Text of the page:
Such worldly deficient disciples of the collective over at Mother Jones applaud American Amnesia: Three Cheers For the Mixed Economy!
“All that’s left is a seething anger—stoked by a modern GOP dedicated to corporations and the rich—toward jack-booted government bureaucrats who prevent the economy from taking flight. Get rid of the regulators, and all will be well again.
That might be true if we could also return to the America of the 1830s. But we can’t. The United States is bigger, more complex, and far more technologically advanced than it was two centuries ago, and there’s simply no plausible counterweight to powerful corporate rent-seekers other than government regulation. Like it or not, the mixed economy is the only way to run a modern country.”
What the enthusiasts for the all powerful and invasive government miss is that corporatist monologists are NOT the engine of prosperity for the general economy. No, these protected fronts operate in unison with their government bureaucratic partners in crime to eliminate any remnants of anti-trust restrictions. The state is NOT an enforcer of a level playing field, but operates as the ultimate enabler of favoritism to stamp out any real competition.
The Hacker/Pierson philosophy of tax, spend and grow is absurd. The net result is a predictable dislocation of a market economy and a substitute of a command and control government managed system of reduced prosperity. Only the crony sponsors of the government selected and enforced regulation system benefits alongside the egomaniacs that comprise government.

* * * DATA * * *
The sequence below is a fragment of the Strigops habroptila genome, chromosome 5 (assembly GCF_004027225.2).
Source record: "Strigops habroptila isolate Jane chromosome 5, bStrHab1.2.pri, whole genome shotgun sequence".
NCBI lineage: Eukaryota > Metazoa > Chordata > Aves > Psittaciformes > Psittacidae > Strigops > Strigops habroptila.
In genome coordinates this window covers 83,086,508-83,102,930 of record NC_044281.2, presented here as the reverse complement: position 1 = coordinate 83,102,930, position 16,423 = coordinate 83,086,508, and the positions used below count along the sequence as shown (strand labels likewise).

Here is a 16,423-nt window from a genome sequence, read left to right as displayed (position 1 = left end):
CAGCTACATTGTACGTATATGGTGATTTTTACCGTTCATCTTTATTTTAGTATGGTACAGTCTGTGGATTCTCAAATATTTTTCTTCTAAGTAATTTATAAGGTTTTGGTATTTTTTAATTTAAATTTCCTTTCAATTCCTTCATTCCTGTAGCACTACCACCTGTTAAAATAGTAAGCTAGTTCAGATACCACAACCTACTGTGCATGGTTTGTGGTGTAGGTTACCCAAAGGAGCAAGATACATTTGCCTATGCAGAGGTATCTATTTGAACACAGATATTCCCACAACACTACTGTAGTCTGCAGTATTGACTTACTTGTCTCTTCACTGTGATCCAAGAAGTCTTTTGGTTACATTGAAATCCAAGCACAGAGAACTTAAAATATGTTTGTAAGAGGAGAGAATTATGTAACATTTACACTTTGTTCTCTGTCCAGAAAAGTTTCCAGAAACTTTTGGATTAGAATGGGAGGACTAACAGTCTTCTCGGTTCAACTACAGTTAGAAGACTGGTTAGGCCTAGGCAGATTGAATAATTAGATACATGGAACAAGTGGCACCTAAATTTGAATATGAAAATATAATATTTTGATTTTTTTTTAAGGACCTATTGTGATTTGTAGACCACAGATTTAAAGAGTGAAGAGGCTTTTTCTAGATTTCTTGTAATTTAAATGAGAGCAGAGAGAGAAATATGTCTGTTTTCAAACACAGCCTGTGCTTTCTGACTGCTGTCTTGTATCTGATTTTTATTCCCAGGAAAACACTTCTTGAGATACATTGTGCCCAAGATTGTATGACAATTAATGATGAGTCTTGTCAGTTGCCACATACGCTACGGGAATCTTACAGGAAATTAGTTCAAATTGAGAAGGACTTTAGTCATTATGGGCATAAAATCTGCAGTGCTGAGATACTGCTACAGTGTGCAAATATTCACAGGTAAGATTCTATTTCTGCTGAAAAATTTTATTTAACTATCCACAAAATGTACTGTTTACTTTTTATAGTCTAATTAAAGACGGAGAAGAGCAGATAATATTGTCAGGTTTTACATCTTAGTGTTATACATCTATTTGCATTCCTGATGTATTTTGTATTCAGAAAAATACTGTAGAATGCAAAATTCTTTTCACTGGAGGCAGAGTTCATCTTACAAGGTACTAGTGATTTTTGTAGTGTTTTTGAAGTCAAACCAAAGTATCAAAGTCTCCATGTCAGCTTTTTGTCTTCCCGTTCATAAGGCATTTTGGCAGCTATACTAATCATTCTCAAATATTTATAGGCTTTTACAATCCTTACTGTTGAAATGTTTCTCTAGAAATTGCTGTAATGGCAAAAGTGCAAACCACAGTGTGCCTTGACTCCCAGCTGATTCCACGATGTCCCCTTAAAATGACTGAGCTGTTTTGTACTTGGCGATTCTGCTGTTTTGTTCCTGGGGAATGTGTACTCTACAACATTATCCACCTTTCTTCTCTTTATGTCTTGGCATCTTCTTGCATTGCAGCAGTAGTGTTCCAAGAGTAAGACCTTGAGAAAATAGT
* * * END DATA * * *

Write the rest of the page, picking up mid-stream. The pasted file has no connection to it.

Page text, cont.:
The KIRKUS REVIEW of AMERICAN AMNESIA offers a description of an assessment that is void of any reality of the original promise of America.
“Hacker and Pierson offer a depressing series of case studies to that end—for instance, food industry efforts to fight the Obama administration’s anti-obesity campaign and the rise of private schools, little better than diploma mills, whose outcomes are worse than those of public counterparts but whose owners still manage to receive ample federal funds. The costs of this private looting to the public are not merely economic; write the authors, “in undermining essential public authority, they threaten effective democratic governance itself.” They suggest reforms to curb the worst effects of the libertarian grab, including “rebuilding government capacity” and remaking Senate filibuster requirements so that the system is more “majoritarian.”
Good grief, what obscene crap. Slamming private education and replacing it with government schools has produced a country of literates and greedy leeches that demand more public welfare and elect collectivist demigods.
Paleo-conservatives dread and warn about “majoritarian” rule. Populist legitimacy and the will of the people are quite different from democratic governance. Folks America was created to be a confederation of sovereign states. With the repressive imposition of the U.S. Constitution and the insidious imposition of a powerful central government, the trust in the purpose of the American Revolution was broken.